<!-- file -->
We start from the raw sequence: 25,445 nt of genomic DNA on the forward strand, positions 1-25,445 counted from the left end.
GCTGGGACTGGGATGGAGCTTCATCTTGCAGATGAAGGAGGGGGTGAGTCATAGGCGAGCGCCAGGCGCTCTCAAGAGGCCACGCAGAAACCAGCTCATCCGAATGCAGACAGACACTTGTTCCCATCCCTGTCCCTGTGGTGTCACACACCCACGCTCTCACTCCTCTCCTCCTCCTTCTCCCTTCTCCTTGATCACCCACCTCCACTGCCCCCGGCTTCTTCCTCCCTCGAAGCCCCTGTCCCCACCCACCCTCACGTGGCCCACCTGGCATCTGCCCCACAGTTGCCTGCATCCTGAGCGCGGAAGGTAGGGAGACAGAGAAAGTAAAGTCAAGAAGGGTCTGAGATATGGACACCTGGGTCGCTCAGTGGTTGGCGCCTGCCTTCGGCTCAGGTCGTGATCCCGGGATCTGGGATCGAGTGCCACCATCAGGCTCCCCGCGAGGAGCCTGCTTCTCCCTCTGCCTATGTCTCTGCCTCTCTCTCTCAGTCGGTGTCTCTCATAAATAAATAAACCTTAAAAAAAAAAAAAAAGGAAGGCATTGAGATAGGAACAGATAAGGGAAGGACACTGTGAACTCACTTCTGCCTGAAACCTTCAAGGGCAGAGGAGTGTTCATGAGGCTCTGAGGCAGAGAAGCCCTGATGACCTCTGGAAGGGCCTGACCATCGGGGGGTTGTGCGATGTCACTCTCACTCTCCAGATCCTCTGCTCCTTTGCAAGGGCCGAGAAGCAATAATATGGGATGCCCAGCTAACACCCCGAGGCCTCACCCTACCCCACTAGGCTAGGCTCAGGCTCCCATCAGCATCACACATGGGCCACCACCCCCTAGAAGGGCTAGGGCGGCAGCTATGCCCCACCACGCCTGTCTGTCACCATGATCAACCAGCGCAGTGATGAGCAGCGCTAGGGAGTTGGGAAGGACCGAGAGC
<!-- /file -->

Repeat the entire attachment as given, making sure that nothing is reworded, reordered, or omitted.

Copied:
We start from the raw sequence: 25,445 nt of genomic DNA on the forward strand, positions 1-25,445 counted from the left end.
GCTGGGACTGGGATGGAGCTTCATCTTGCAGATGAAGGAGGGGGTGAGTCATAGGCGAGCGCCAGGCGCTCTCAAGAGGCCACGCAGAAACCAGCTCATCCGAATGCAGACAGACACTTGTTCCCATCCCTGTCCCTGTGGTGTCACACACCCACGCTCTCACTCCTCTCCTCCTCCTTCTCCCTTCTCCTTGATCACCCACCTCCACTGCCCCCGGCTTCTTCCTCCCTCGAAGCCCCTGTCCCCACCCACCCTCACGTGGCCCACCTGGCATCTGCCCCACAGTTGCCTGCATCCTGAGCGCGGAAGGTAGGGAGACAGAGAAAGTAAAGTCAAGAAGGGTCTGAGATATGGACACCTGGGTCGCTCAGTGGTTGGCGCCTGCCTTCGGCTCAGGTCGTGATCCCGGGATCTGGGATCGAGTGCCACCATCAGGCTCCCCGCGAGGAGCCTGCTTCTCCCTCTGCCTATGTCTCTGCCTCTCTCTCTCAGTCGGTGTCTCTCATAAATAAATAAACCTTAAAAAAAAAAAAAAAGGAAGGCATTGAGATAGGAACAGATAAGGGAAGGACACTGTGAACTCACTTCTGCCTGAAACCTTCAAGGGCAGAGGAGTGTTCATGAGGCTCTGAGGCAGAGAAGCCCTGATGACCTCTGGAAGGGCCTGACCATCGGGGGGTTGTGCGATGTCACTCTCACTCTCCAGATCCTCTGCTCCTTTGCAAGGGCCGAGAAGCAATAATATGGGATGCCCAGCTAACACCCCGAGGCCTCACCCTACCCCACTAGGCTAGGCTCAGGCTCCCATCAGCATCACACATGGGCCACCACCCCCTAGAAGGGCTAGGGCGGCAGCTATGCCCCACCACGCCTGTCTGTCACCATGATCAACCAGCGCAGTGATGAGCAGCGCTAGGGAGTTGGGAAGGACCGAGAGC